Yesterday we spoke about the importance of good dental care for our pets and the symptoms of possible dental disease. Today, we’re going to talk about establishing and maintaining a home dental hygiene program.
As an animal communicator, I have discovered that pets, like people, respond better when proceedings are explained to them. I often hear from the animals themselves, about how they are the last to know what’s happening to them. The majority of the animals are miffed by not being included in discussions that directly affect them or procedures which are done upon them. This conversation does not have to be a detailed, technical report, but can be as simple as saying “This afternoon we’re going to take a little time to take care of your teeth. It shouldn’t take too long and it will help to keep your teeth healthy, functional and beautiful. When we’re done, you can (insert Fluffy’s favorite pastime).”
When starting a home dental care program, keep in mind this is a new procedure for Fluffy. Both you and Fluffy will benefit by starting the program when Fluffy is young, taking it slow and making it fun. If Fluffy is older when you start her dental hygiene program, it is especially important to go slow and make it fun.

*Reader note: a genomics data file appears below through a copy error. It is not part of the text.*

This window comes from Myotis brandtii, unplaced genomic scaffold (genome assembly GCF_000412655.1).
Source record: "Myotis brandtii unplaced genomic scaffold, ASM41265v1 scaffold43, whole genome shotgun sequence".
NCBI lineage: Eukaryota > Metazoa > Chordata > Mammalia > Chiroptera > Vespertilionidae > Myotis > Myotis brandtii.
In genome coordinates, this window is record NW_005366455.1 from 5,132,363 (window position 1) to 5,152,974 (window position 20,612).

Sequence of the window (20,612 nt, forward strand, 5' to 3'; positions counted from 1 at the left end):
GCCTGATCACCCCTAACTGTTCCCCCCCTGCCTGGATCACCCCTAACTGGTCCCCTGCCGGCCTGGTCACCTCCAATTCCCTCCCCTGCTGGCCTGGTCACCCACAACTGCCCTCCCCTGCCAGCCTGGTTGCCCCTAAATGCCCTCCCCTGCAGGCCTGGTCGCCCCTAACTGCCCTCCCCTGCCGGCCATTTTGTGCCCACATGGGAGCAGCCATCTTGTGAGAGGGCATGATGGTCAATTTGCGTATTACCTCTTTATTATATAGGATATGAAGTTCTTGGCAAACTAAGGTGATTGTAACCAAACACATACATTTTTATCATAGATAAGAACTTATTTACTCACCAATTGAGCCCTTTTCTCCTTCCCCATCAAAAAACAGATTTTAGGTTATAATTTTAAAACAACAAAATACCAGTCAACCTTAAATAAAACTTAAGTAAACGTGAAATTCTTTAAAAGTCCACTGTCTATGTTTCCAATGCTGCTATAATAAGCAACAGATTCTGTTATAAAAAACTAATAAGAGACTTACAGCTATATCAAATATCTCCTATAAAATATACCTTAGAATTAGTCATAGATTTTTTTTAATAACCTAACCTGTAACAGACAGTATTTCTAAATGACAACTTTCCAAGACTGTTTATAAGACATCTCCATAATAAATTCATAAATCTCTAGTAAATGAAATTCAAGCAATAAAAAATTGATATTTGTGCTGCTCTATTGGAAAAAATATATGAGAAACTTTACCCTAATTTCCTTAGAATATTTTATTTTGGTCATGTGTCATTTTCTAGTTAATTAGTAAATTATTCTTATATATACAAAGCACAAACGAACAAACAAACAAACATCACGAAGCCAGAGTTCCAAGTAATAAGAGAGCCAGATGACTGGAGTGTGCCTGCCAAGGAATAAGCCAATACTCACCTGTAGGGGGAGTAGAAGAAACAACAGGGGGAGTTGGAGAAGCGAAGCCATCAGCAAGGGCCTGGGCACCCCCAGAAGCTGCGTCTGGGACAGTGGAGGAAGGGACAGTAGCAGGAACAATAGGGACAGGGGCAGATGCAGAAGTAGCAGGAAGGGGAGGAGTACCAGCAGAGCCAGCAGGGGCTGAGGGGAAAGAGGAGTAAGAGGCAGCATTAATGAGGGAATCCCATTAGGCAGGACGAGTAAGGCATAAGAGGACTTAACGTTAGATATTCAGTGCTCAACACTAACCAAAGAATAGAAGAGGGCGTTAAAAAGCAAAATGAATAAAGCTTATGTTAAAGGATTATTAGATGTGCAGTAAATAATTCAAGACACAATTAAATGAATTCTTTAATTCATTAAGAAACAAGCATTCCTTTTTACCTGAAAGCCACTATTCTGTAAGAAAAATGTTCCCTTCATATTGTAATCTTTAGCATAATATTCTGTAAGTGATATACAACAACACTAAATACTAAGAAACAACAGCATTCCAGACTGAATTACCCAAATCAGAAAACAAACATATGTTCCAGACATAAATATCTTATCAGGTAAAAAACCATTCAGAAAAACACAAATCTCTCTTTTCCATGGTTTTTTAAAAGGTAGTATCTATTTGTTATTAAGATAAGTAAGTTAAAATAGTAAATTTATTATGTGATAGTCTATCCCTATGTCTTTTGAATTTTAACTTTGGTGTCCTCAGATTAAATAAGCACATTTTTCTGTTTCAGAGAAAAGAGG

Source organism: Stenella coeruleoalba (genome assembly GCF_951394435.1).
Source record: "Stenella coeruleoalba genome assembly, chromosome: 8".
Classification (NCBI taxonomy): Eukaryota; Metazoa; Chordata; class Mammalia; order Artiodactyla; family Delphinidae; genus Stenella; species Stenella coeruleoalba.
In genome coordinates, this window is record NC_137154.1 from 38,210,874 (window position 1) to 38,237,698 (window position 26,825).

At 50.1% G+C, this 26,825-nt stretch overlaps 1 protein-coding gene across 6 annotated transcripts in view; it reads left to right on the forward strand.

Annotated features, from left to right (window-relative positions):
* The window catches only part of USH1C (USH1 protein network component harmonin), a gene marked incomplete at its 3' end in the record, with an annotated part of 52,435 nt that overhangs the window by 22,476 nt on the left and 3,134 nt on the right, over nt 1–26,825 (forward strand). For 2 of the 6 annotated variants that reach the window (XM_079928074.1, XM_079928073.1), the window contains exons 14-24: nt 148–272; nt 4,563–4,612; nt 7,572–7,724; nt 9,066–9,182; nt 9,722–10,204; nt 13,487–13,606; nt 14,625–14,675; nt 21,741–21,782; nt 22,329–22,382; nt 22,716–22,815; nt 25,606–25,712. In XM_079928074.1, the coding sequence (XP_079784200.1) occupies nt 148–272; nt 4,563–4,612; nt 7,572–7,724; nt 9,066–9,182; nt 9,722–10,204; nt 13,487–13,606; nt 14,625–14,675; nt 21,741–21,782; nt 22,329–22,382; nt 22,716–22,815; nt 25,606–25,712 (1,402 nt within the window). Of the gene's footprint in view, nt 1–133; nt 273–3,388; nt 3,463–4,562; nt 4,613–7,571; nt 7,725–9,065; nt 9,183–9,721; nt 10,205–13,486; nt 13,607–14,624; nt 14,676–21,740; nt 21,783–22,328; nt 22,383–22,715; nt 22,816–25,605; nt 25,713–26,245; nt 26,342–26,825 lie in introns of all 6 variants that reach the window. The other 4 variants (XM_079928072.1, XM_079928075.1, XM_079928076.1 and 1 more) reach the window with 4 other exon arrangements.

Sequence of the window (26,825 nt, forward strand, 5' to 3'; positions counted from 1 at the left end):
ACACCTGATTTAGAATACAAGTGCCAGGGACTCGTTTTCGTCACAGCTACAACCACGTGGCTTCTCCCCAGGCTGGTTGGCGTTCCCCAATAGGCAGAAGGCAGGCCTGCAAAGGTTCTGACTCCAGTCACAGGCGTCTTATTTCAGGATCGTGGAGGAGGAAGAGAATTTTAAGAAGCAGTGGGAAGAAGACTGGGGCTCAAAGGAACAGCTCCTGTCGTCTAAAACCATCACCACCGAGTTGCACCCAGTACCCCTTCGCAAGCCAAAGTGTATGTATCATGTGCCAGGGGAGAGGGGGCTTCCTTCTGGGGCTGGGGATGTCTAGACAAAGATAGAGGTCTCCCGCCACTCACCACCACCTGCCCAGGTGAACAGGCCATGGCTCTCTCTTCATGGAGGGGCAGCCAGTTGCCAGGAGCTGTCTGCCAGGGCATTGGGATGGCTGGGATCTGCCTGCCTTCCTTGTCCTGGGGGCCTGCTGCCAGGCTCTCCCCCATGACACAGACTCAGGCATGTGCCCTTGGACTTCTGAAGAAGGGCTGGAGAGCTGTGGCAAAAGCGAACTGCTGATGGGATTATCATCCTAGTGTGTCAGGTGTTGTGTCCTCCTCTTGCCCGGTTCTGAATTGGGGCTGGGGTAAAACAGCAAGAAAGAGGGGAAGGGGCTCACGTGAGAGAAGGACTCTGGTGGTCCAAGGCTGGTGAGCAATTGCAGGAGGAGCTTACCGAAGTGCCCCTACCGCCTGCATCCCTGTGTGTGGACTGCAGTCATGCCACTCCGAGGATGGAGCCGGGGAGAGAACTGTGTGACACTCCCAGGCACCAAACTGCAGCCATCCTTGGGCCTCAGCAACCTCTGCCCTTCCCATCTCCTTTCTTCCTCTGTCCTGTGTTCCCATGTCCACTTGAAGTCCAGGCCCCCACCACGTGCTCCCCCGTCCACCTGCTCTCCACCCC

Start by handling Fluffy’s mouth for a short period, and when she’s ready, open her mouth and gently begin to rub her gums and teeth with your finger. If you like, you can have your finger wrapped with a soft gauze. This will acclimate her to the touch – making it easier to begin a home dental program (as well as making it easier to take pills). Gradually switch to a pet toothbrush and toothpaste, which are available from most vet offices.
Take your time in getting Fluffy used to the toothbrush, allowing her to get comfortable with the texture and bristles. Once she’s used to the brush, add the paste, again giving her time to get comfortable with this new sensation. If you like, you can let her taste the paste by letting her lick some off your finger before putting it on the brush. After she’s at ease with the utensils, you can now start gently brushing a tooth at a time. By starting with a tooth at a time, it’s easier on both of you: she will get used to the feel and you’ll be able to practice and perfect your technique. You may find this dental time ends up being a bonding experience for the two of you! The next part of this article deals with what happens when dental disease is discovered.